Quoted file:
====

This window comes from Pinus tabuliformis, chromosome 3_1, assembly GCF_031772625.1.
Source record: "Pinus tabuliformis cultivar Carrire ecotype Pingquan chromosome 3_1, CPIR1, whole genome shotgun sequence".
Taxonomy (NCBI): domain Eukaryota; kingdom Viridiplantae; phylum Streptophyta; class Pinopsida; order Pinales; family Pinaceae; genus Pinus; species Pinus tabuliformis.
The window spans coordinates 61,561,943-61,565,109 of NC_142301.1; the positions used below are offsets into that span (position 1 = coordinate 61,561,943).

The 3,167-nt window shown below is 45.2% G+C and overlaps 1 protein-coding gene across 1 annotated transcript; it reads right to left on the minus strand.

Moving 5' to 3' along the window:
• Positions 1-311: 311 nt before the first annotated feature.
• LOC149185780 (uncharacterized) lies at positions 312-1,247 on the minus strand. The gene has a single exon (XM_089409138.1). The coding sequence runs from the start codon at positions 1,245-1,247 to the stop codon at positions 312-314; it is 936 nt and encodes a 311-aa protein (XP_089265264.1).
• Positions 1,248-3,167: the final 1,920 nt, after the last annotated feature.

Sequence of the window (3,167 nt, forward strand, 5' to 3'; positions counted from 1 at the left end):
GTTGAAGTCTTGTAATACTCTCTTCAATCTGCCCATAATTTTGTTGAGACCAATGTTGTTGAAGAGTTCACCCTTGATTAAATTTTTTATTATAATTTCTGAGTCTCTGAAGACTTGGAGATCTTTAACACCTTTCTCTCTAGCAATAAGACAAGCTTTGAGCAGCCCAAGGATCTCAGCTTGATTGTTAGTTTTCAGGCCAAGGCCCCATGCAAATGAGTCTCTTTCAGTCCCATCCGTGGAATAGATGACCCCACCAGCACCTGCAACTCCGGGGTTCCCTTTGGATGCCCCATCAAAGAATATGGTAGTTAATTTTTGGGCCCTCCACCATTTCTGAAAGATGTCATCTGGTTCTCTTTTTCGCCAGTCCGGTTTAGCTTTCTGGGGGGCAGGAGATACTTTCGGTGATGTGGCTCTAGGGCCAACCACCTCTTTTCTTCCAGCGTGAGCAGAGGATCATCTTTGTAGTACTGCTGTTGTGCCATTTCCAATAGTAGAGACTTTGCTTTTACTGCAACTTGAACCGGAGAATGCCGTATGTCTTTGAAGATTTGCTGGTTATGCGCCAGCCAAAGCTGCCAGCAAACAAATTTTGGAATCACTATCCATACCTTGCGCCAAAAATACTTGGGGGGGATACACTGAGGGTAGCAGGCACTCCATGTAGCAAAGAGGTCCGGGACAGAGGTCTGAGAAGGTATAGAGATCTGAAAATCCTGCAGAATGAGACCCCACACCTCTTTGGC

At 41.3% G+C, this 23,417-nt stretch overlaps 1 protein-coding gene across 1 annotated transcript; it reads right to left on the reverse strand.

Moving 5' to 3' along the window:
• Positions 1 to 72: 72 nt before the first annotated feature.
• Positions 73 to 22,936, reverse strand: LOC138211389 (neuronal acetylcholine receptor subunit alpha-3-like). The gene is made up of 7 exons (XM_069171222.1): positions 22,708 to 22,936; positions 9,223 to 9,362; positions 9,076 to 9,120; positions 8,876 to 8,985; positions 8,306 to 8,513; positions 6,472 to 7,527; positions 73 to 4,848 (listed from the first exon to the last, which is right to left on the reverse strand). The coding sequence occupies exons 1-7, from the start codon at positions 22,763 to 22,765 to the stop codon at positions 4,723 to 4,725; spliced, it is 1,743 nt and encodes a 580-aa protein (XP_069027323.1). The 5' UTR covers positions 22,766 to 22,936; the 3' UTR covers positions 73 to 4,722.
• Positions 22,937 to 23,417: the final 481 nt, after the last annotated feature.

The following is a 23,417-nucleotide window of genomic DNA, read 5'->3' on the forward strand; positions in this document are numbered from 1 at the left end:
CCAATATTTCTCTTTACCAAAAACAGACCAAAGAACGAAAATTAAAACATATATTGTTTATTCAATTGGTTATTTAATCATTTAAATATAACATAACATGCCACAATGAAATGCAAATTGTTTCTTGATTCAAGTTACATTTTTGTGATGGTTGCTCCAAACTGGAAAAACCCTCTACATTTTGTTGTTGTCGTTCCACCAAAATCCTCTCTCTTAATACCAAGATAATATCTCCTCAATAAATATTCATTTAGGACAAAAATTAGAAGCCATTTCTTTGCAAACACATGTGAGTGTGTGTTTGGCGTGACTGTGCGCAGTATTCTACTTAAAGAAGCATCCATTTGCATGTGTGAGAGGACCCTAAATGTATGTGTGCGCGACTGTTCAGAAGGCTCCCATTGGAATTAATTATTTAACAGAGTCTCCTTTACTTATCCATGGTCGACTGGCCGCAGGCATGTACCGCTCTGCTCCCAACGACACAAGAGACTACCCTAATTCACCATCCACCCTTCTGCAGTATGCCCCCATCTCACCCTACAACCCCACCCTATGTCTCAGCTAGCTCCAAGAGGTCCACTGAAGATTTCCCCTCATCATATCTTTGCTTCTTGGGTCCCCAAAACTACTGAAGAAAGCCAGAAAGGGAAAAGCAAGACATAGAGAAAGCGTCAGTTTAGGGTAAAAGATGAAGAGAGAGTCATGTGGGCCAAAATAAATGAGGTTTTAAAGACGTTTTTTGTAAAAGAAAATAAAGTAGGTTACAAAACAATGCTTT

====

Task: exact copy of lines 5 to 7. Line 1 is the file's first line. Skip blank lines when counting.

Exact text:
The 3,167-nt window shown below is 45.2% G+C and overlaps 1 protein-coding gene across 1 annotated transcript; it reads right to left on the minus strand.

Moving 5' to 3' along the window:
• Positions 1-311: 311 nt before the first annotated feature.